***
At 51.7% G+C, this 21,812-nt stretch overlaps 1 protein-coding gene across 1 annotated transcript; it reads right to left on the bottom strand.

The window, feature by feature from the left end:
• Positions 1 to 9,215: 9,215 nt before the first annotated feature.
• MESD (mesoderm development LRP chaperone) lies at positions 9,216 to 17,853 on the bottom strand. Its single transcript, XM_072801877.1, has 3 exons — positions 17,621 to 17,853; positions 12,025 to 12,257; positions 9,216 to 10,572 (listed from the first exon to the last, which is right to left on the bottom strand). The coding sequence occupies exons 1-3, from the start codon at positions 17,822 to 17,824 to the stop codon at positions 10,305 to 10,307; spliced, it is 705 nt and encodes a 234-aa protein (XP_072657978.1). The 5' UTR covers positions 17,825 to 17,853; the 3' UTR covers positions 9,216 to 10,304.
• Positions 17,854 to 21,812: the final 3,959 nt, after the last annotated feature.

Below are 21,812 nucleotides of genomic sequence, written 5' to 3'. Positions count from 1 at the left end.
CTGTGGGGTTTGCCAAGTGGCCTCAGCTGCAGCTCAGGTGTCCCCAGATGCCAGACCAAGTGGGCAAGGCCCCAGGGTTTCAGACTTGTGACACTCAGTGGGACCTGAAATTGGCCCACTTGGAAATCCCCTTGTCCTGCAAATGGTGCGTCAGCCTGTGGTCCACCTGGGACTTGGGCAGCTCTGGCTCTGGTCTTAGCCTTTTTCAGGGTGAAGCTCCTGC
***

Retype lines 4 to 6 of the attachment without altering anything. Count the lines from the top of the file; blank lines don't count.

• MESD (mesoderm development LRP chaperone) lies at positions 9,216 to 17,853 on the bottom strand. Its single transcript, XM_072801877.1, has 3 exons — positions 17,621 to 17,853; positions 12,025 to 12,257; positions 9,216 to 10,572 (listed from the first exon to the last, which is right to left on the bottom strand). The coding sequence occupies exons 1-3, from the start codon at positions 17,822 to 17,824 to the stop codon at positions 10,305 to 10,307; spliced, it is 705 nt and encodes a 234-aa protein (XP_072657978.1). The 5' UTR covers positions 17,825 to 17,853; the 3' UTR covers positions 9,216 to 10,304.
• Positions 17,854 to 21,812: the final 3,959 nt, after the last annotated feature.

Below are 21,812 nucleotides of genomic sequence, written 5' to 3'. Positions count from 1 at the left end.